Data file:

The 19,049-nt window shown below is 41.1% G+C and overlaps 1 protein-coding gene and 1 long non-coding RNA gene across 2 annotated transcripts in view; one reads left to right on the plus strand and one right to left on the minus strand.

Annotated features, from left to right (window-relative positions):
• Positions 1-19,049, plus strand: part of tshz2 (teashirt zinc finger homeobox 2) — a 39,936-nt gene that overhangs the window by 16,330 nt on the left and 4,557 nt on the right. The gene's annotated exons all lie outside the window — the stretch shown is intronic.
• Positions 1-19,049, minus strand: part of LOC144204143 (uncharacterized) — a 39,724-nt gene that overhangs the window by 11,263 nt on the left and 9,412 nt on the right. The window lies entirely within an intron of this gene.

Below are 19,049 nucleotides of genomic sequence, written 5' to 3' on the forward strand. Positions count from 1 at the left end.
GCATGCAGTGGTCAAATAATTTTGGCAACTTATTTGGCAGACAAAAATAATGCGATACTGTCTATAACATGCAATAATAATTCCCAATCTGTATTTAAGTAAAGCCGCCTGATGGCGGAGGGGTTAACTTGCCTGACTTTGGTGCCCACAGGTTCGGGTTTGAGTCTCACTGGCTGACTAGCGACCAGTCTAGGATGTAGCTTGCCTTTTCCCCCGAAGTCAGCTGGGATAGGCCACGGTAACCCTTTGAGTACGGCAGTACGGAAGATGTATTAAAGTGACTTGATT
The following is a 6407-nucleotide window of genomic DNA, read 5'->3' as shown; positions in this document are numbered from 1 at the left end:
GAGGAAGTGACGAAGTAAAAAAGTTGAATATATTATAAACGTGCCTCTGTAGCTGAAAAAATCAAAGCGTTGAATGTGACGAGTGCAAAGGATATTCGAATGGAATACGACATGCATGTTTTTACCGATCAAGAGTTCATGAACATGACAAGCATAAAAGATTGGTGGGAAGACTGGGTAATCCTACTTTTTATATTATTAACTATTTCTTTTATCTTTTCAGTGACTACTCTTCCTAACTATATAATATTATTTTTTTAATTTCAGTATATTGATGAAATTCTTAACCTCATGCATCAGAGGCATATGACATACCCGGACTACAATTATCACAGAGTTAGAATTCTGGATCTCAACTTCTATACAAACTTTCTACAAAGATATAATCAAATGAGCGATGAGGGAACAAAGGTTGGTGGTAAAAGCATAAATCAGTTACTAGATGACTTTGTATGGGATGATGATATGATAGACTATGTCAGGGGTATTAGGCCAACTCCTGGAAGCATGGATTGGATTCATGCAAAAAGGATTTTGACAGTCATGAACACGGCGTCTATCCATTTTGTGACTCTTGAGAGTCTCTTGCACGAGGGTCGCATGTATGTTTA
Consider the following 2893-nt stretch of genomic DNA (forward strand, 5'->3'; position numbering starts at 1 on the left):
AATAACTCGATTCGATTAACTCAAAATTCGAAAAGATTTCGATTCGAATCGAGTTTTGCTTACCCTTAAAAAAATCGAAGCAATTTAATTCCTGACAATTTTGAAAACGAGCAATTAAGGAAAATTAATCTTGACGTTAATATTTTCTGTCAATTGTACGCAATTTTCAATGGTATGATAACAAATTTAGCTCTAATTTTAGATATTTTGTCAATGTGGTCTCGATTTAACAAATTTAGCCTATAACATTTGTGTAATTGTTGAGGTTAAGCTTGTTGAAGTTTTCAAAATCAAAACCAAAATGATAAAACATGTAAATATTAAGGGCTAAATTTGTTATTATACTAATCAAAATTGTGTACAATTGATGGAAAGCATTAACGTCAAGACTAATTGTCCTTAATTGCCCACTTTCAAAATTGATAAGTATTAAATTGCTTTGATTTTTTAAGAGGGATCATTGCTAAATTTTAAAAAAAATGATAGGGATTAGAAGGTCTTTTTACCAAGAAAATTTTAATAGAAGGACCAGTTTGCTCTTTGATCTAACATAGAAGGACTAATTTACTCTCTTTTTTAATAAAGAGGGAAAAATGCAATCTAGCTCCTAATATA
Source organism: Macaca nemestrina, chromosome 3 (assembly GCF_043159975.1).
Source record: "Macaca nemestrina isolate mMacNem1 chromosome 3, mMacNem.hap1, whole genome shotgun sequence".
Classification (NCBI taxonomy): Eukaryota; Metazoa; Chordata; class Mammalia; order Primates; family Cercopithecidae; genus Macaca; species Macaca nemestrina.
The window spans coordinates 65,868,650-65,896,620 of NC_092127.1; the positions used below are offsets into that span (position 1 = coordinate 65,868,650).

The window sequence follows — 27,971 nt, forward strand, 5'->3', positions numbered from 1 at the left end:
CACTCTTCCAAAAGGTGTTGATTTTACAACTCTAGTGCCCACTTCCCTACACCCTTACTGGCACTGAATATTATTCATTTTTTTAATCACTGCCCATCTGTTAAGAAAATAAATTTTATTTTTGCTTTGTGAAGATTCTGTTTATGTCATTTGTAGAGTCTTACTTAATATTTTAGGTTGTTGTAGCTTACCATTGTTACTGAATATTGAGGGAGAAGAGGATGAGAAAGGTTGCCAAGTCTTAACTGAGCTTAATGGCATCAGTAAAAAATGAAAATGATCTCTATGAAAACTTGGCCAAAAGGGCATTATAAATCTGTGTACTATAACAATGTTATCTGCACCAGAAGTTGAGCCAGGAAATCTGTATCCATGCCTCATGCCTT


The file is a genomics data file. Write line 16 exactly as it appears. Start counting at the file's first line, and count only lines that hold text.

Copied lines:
CACTCTTCCAAAAGGTGTTGATTTTACAACTCTAGTGCCCACTTCCCTACACCCTTACTGGCACTGAATATTATTCATTTTTTTAATCACTGCCCATCTGTTAAGAAAATAAATTTTATTTTTGCTTTGTGAAGATTCTGTTTATGTCATTTGTAGAGTCTTACTTAATATTTTAGGTTGTTGTAGCTTACCATTGTTACTGAATATTGAGGGAGAAGAGGATGAGAAAGGTTGCCAAGTCTTAACTGAGCTTAATGGCATCAGTAAAAAATGAAAATGATCTCTATGAAAACTTGGCCAAAAGGGCATTATAAATCTGTGTACTATAACAATGTTATCTGCACCAGAAGTTGAGCCAGGAAATCTGTATCCATGCCTCATGCCTT